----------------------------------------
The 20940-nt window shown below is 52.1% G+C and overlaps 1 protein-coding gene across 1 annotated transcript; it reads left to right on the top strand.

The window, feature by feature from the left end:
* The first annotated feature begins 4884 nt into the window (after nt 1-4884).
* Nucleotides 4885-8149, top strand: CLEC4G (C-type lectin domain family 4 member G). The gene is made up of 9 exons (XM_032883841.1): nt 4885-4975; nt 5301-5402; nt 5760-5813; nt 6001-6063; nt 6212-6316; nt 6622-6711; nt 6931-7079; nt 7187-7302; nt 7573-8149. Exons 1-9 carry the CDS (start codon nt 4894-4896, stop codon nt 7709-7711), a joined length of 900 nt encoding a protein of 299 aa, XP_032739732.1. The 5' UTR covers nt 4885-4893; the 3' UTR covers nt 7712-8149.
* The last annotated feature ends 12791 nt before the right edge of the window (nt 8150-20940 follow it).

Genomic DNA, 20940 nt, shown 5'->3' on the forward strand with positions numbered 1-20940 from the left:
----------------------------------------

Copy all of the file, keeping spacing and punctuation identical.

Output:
The 20940-nt window shown below is 52.1% G+C and overlaps 1 protein-coding gene across 1 annotated transcript; it reads left to right on the top strand.

The window, feature by feature from the left end:
* The first annotated feature begins 4884 nt into the window (after nt 1-4884).
* Nucleotides 4885-8149, top strand: CLEC4G (C-type lectin domain family 4 member G). The gene is made up of 9 exons (XM_032883841.1): nt 4885-4975; nt 5301-5402; nt 5760-5813; nt 6001-6063; nt 6212-6316; nt 6622-6711; nt 6931-7079; nt 7187-7302; nt 7573-8149. Exons 1-9 carry the CDS (start codon nt 4894-4896, stop codon nt 7709-7711), a joined length of 900 nt encoding a protein of 299 aa, XP_032739732.1. The 5' UTR covers nt 4885-4893; the 3' UTR covers nt 7712-8149.
* The last annotated feature ends 12791 nt before the right edge of the window (nt 8150-20940 follow it).

Genomic DNA, 20940 nt, shown 5'->3' on the forward strand with positions numbered 1-20940 from the left: